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Ohio Utica Shale

Pennsylvania DCNR chief resigns at governor's request

By Bob Downing Published: June 14, 2013

From the Associated Press:

Pensylvania's Department of Conservation and Natural Resources secretary resigned at the governor's request Thursday, but the reason was not immediately disclosed.

Gov. Tom Corbett issued a news release saying he had just "asked for and received" the resignation of Secretary Richard J. Allan earlier in the morning. Corbett spokesman Kevin Harley declined to discuss the reasons for the change, calling it a personnel matter.

Allan, 60, has led the department since shortly after the first-term Republican governor took office in early 2011. He did not respond to messages at his home in Camp Hill, and a message was left at the department's press office.

Allan has had a low profile in the Corbett administration, which he joined after a career in the scrap metal industry.

The department manages the state parks and forests, and has recently faced public opposition over potential drilling for natural gas in 100,000-acre Loyalsock State Forest. Some 500 people attended a public hearing on the issue last week, with opponents arguing the land was a public trust and voicing particular concern for drilling near Rock Run, a pristine stream.

Asked about the gas controversy, Harley said Allan's departure "has nothing to do with any public policy. It was strictly a personnel issue."

Environmental groups, however, said they hoped the change might translate into a shift in Corbett's approach to drilling.

"I do think that the issue of gas development in the Loyalsock State Forest has become a defining issue for Richard Allan and Gov. Corbett when it comes to their conservation legacy," said PennEnvironment's executive director, David Masur.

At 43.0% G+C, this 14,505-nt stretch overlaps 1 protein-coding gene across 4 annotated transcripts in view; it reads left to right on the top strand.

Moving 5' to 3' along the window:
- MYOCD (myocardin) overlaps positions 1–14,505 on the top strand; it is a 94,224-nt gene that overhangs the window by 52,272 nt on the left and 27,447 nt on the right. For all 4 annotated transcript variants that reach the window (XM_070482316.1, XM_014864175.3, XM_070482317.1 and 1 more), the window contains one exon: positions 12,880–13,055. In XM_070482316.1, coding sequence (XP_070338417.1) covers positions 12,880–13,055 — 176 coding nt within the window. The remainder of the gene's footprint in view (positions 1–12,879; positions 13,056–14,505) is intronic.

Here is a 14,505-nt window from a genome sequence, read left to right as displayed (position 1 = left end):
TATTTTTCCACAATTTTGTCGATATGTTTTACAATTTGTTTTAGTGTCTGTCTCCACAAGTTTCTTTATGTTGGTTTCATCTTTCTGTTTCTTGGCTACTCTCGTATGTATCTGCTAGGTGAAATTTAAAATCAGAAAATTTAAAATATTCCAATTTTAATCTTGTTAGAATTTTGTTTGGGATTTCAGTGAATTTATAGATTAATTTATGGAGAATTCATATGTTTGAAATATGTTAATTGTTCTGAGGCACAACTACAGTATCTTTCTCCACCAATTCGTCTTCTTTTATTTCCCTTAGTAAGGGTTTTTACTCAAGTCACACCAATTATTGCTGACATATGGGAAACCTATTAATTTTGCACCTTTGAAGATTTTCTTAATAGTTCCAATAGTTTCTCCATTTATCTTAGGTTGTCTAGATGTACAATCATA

Jeff Schmidt with the Pennsylvania chapter of the Sierra Club said the forced resignation came only days after he and others wrote the governor to alter his Loyalsock approach.

Allan graduated from Nanticoke Area High School and Wilkes University.

The acting secretary, effective immediately, is Ellen Ferretti, who had been the deputy secretary for parks and forestry.



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Utica and Marcellus shale web sites

Ohio Department of Natural Resources' Division of Oil and Gas Resources Management State agency Web site.

ODNR Division of Oil and Gas Resources Management. State drilling permits. List is updated weekly.

ODNR Division of Geological Survey.

Ohio Environmental Protection Agency.

Ohio State University Extension.

Ohio Farm Bureau.

Ohio Oil and Gas Association, a Granville-based group that represents 1,500 Ohio energy-related companies.

Ohio Oil & Gas Energy Education Program.

Energy In Depth, a trade group.

Marcellus and Utica Shale Resource Center by Ohio law firm Bricker & Eckler.

Utica Shale, a compilation of Utica shale activities.

Landman Report Card, a site that looks at companies involved in gas and oil leases.FracFocus, a compilation of chemicals used in fracking individual wells as reported voluntarily by some drillers.

Chesapeake Energy Corp,the Oklahoma-based firm is the No. 1 driller in Ohio.

Rig Count Interactive Map by Baker Hughes, an energy services company.

Shale Sheet Fracking, a Youngstown Vindicator blog.

National Geographic's The Great Shale Rush.

The Ohio Environmental Council, a statewide eco-group based in Columbus.

Buckeye Forest Council.

Earthjustice, a national eco-group.

Stop Fracking Ohio.

People's Oil and Gas Collaborative-Ohio, a grass-roots group in Northeast Ohio.

Concerned Citizens of Medina County, a grass-roots group.

No Frack Ohio, a Columbus-based grass-roots group.

Fracking: Gas Drilling's Environmental Threat by ProPublica, an online journalism site.

Penn State Marcellus Center.

Pipeline, blog from Pittsburgh Post-Gazette on Marcellus shale drilling.

Allegheny Front, environmental public radio for Western Pennsylvania.